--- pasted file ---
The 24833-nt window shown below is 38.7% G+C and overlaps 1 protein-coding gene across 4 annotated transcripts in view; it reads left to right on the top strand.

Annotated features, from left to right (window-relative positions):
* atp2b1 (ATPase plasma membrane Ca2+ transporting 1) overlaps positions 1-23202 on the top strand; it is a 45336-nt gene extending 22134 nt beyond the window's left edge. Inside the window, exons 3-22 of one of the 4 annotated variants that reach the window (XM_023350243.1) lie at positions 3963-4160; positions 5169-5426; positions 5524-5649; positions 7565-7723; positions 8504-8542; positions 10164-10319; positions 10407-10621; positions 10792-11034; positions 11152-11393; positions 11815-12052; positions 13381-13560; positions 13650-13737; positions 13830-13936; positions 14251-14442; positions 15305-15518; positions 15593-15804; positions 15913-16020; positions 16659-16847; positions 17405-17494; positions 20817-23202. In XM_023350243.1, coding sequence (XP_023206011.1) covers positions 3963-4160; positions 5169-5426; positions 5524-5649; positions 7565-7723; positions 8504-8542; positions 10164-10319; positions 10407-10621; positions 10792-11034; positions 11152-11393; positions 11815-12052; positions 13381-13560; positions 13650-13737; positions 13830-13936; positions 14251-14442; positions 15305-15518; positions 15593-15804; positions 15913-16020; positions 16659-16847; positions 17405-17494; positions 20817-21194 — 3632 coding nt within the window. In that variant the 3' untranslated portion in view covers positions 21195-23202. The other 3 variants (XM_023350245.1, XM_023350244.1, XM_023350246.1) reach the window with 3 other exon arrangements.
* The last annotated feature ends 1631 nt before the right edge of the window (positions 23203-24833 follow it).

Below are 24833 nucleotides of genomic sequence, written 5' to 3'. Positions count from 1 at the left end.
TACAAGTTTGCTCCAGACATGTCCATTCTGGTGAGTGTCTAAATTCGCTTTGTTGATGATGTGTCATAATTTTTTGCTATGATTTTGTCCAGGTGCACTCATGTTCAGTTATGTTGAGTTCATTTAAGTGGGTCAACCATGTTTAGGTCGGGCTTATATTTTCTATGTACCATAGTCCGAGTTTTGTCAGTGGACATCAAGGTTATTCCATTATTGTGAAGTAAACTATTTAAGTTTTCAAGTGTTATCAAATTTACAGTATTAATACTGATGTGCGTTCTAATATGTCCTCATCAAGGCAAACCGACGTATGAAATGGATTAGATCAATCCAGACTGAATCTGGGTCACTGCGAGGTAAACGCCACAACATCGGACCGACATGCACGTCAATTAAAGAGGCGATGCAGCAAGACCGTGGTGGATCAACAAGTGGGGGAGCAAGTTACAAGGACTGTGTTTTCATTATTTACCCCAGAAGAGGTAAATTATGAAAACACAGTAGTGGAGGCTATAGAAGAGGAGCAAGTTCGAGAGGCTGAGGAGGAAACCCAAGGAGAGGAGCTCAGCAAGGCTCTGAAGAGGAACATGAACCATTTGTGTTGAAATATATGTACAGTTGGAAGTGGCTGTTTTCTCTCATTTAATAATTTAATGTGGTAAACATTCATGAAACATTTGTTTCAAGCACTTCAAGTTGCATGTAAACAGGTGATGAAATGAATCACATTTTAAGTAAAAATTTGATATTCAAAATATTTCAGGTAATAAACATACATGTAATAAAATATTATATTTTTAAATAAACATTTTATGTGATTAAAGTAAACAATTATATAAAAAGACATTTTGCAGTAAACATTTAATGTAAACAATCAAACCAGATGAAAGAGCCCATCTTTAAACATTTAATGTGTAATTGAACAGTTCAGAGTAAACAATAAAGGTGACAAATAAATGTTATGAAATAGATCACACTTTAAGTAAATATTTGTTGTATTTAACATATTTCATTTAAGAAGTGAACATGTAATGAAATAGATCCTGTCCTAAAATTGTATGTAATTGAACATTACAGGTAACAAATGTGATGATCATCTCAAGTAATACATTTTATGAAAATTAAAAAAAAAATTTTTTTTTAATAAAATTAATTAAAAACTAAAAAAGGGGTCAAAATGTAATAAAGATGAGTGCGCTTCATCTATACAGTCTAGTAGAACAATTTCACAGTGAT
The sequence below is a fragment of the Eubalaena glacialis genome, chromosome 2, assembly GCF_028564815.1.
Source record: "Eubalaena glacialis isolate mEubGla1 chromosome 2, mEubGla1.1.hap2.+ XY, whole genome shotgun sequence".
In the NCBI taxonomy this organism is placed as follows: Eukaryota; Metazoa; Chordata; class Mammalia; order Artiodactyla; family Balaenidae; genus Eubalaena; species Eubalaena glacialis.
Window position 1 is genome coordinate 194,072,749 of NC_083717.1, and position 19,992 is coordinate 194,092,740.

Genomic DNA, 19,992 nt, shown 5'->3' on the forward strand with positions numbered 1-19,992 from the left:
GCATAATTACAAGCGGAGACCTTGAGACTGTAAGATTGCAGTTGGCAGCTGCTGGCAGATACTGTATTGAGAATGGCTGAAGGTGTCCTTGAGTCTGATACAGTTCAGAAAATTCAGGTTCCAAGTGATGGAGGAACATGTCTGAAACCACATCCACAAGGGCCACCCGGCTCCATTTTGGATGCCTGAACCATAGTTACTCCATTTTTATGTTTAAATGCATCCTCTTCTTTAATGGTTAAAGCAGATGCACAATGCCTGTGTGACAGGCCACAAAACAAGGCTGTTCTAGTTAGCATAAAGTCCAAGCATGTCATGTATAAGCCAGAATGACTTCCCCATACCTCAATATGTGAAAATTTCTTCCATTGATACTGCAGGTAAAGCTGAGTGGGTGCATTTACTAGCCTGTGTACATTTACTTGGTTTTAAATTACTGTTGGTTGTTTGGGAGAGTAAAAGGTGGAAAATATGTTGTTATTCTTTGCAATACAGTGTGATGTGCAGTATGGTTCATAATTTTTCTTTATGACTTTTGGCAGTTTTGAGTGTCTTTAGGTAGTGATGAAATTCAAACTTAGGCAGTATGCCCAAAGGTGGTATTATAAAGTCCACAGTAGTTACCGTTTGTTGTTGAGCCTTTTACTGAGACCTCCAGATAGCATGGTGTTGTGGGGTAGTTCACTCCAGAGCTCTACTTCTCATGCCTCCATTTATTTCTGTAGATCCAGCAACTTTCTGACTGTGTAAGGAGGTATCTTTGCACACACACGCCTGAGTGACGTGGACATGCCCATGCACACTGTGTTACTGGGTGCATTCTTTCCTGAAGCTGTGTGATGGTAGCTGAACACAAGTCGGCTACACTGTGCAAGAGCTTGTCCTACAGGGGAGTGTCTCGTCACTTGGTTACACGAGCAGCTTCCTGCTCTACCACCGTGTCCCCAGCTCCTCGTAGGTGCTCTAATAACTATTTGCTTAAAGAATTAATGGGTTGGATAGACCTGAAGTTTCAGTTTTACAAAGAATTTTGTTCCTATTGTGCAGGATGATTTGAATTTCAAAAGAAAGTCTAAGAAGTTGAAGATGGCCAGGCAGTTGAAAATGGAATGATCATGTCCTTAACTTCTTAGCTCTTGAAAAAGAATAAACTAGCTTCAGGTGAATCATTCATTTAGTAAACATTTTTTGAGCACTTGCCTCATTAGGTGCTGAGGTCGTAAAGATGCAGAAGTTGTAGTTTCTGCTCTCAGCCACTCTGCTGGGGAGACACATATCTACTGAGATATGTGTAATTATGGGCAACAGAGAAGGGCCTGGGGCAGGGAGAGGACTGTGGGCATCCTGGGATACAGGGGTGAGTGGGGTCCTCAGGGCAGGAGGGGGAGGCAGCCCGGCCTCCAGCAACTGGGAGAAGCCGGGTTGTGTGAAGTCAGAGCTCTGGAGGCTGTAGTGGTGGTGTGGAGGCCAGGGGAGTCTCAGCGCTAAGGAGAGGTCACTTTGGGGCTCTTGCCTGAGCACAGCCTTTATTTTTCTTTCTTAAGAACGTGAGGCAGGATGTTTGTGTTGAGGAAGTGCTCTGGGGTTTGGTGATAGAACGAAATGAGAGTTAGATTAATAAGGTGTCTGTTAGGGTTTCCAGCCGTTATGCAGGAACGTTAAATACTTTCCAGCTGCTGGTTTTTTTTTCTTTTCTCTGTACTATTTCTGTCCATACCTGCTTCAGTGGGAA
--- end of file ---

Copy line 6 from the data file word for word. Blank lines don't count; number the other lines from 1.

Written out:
TACAAGTTTGCTCCAGACATGTCCATTCTGGTGAGTGTCTAAATTCGCTTTGTTGATGATGTGTCATAATTTTTTGCTATGATTTTGTCCAGGTGCACTCATGTTCAGTTATGTTGAGTTCATTTAAGTGGGTCAACCATGTTTAGGTCGGGCTTATATTTTCTATGTACCATAGTCCGAGTTTTGTCAGTGGACATCAAGGTTATTCCATTATTGTGAAGTAAACTATTTAAGTTTTCAAGTGTTATCAAATTTACAGTATTAATACTGATGTGCGTTCTAATATGTCCTCATCAAGGCAAACCGACGTATGAAATGGATTAGATCAATCCAGACTGAATCTGGGTCACTGCGAGGTAAACGCCACAACATCGGACCGACATGCACGTCAATTAAAGAGGCGATGCAGCAAGACCGTGGTGGATCAACAAGTGGGGGAGCAAGTTACAAGGACTGTGTTTTCATTATTTACCCCAGAAGAGGTAAATTATGAAAACACAGTAGTGGAGGCTATAGAAGAGGAGCAAGTTCGAGAGGCTGAGGAGGAAACCCAAGGAGAGGAGCTCAGCAAGGCTCTGAAGAGGAACATGAACCATTTGTGTTGAAATATATGTACAGTTGGAAGTGGCTGTTTTCTCTCATTTAATAATTTAATGTGGTAAACATTCATGAAACATTTGTTTCAAGCACTTCAAGTTGCATGTAAACAGGTGATGAAATGAATCACATTTTAAGTAAAAATTTGATATTCAAAATATTTCAGGTAATAAACATACATGTAATAAAATATTATATTTTTAAATAAACATTTTATGTGATTAAAGTAAACAATTATATAAAAAGACATTTTGCAGTAAACATTTAATGTAAACAATCAAACCAGATGAAAGAGCCCATCTTTAAACATTTAATGTGTAATTGAACAGTTCAGAGTAAACAATAAAGGTGACAAATAAATGTTATGAAATAGATCACACTTTAAGTAAATATTTGTTGTATTTAACATATTTCATTTAAGAAGTGAACATGTAATGAAATAGATCCTGTCCTAAAATTGTATGTAATTGAACATTACAGGTAACAAATGTGATGATCATCTCAAGTAATACATTTTATGAAAATTAAAAAAAAAATTTTTTTTTAATAAAATTAATTAAAAACTAAAAAAGGGGTCAAAATGTAATAAAGATGAGTGCGCTTCATCTATACAGTCTAGTAGAACAATTTCACAGTGAT